Center delivers hot, fresh meals to homebound neighbors in need

May 2, 2023

Photo caption: Nanticoke Senior Center Marketing & Outreach Coordinator Brandy Widdowson and Chef Steven Carroll pause for a moment in the center’s busy kitchen. 

The Nanticoke Senior Center in Seaford has a unique – and very welcoming and picturesque – home. For more than 10 years, it has served the community out of a former country club clubhouse. Its expansive windows overlook a manicured public golf course, and there’s a spacious deck for outdoor dining – or just seating – when the weather’s suitable.

In a ballroom complete with crystal chandeliers, Center members – as well as folks from the community and surrounding areas – are able  to enjoy a home-cooked lunch, including beverage and dessert – at a nominal cost. There’s no charge for the opportunity to socialize while dining.

It’s the full-service kitchen that’s the heart of this center, one of the community organizations that partner with the Food Bank of Delaware. This partnership is somewhat unique.

At Nanticoke Senior Center, food acquired through the Food Bank of Delaware is used to run the café – or reduced lunch program – and a program that prepares homebound meals for residents of the 19973-zip code, explained Brandy Widdowson, Marketing & Outreach Coordinator.

This is no small operation! “We have almost 1,000 members, and we serve 85 people in the homebound program. Most of them get two meals a day,” Widdowson said. Although the center staff prepares and packages the meals, volunteer drivers deliver meals to homes three days a week. Meals are distributed Monday, Wednesday, and Fridays: one meal is fresh, the other is frozen. Friday’s delivery includes weekend meals.  “We prepare over 5,000 meals a month for the homebound,” she added.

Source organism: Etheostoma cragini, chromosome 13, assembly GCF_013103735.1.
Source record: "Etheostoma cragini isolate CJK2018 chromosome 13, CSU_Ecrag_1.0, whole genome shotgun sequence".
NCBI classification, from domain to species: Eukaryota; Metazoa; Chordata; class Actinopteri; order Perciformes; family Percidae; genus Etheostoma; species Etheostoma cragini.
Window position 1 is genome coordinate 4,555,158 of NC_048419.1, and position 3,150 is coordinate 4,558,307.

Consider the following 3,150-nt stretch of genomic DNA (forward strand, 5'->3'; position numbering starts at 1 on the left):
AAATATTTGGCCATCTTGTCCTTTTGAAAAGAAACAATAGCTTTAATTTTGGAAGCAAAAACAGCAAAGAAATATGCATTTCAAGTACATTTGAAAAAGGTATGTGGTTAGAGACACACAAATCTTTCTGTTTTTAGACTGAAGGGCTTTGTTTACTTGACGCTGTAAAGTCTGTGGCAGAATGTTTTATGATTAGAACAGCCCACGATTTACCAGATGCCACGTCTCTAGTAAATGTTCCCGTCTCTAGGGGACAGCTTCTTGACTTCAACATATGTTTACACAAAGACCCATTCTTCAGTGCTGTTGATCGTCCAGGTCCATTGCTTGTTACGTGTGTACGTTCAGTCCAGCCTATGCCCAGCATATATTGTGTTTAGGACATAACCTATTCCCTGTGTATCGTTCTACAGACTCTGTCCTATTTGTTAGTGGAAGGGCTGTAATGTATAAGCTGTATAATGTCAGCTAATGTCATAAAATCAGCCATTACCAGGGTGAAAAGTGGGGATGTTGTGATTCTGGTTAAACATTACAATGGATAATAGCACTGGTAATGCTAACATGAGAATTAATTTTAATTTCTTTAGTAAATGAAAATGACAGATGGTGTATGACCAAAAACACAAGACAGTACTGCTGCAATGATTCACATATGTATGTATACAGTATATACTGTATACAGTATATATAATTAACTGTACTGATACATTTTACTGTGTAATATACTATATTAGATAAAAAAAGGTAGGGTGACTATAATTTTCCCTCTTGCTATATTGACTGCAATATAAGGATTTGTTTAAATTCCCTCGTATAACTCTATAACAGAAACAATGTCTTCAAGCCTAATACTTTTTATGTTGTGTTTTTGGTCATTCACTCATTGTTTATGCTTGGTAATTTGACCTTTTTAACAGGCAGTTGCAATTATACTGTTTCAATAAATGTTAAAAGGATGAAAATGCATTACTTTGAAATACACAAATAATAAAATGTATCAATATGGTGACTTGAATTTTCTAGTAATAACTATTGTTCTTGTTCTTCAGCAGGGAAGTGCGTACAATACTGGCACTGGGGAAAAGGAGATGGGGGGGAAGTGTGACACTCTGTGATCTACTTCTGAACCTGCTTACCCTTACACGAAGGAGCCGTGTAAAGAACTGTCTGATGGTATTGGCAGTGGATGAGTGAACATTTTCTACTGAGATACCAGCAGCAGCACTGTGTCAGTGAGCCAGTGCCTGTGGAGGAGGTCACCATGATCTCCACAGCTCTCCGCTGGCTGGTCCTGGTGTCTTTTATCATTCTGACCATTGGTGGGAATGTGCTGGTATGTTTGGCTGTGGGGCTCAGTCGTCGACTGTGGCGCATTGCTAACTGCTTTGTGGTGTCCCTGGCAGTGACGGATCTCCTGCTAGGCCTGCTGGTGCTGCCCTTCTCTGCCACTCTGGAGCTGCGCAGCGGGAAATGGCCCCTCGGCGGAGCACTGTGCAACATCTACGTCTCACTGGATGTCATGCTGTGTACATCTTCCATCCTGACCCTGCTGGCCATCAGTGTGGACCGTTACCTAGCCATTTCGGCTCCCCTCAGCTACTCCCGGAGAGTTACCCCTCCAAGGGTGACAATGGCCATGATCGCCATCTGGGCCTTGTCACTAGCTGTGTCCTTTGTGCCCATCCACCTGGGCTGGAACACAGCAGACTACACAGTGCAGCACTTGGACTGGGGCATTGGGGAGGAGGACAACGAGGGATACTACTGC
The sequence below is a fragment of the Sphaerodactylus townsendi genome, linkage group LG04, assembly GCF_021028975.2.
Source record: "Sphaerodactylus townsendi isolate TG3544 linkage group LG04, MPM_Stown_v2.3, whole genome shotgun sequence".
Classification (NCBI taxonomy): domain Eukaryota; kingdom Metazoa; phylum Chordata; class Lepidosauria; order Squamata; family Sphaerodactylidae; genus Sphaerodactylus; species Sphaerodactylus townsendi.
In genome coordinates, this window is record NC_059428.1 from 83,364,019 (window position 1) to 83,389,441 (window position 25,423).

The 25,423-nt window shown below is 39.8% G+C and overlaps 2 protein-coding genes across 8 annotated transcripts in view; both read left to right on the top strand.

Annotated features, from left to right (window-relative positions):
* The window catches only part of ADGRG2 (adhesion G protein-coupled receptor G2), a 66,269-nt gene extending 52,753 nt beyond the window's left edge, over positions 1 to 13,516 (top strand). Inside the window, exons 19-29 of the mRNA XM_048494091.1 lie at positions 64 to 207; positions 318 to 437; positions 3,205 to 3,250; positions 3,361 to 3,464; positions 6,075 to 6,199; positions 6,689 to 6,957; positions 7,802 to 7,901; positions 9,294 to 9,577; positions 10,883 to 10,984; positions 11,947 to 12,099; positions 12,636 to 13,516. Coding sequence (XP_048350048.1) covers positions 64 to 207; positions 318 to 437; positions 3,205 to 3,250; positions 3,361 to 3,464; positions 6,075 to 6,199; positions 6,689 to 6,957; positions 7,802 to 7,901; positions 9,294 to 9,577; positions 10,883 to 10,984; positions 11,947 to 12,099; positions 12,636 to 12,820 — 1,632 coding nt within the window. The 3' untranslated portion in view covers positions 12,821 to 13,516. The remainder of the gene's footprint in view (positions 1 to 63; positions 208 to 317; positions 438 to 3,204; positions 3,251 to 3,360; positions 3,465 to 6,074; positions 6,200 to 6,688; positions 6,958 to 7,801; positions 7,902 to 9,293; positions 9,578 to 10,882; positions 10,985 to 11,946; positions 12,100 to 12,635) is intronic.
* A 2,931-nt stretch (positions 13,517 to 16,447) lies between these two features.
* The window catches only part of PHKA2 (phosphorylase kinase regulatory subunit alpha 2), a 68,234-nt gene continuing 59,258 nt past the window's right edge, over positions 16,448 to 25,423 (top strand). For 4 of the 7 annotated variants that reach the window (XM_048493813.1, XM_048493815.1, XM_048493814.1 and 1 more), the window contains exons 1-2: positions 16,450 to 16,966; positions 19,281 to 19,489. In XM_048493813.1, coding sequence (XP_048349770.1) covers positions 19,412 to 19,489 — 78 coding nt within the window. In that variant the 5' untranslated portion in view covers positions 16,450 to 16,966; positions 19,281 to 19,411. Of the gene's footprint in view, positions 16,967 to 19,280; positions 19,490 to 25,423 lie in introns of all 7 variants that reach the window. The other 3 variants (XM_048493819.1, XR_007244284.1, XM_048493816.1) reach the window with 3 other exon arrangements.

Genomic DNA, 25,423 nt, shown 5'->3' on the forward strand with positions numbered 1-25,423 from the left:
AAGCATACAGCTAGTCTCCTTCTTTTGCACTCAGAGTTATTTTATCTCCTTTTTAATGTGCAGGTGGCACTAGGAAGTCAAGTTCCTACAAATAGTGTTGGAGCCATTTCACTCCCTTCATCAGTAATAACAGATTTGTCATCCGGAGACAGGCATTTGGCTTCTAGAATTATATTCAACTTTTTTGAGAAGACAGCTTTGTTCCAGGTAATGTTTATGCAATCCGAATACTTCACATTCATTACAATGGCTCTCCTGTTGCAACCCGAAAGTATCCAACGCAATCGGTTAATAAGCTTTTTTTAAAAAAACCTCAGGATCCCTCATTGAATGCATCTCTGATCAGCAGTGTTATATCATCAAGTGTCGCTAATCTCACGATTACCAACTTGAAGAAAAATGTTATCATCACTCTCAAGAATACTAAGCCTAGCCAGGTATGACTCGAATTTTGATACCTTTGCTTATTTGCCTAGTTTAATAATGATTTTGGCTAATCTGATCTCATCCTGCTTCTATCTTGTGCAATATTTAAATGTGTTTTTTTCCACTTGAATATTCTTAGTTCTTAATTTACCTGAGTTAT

Keep in mind that there’s more to this program than just cooking a meal here; some must be prepared to accommodate special dietary guidelines. Some neighbors may require low-sodium meals, while others may be diabetic. And some neighbors may deal with other restrictions, but the kitchen crew makes sure all needs are safely met.

This Center’s staff also supports neighbors’ needs in other ways. “The recent Laurel fire displaced families. We prepared meals for them. We help in a state of emergency,” Widdowson added. “Last year, we delivered 33,000 meals. It’s what we do for people in the city who need our help.”

Emergency food assistance is also available from a small on-site pantry. “We do the best we can to accommodate. If there is an emergency we can help with the canned goods we have,” she said.

“We like to say ‘It’s more than a meal; it’s a relationship.’,” said Widdowson. As program and kitchen manager, she’s looking forward to a new partnership with the Historic Lewes Farmers’ Market. Thanks to grant funding, local farmers will deliver fresh produce to the center throughout the growing season. “We will be very happy to cook fresh produce,” she said.

Visit to learn more about our community partners, as well as how to help our food-insecure neighbors.

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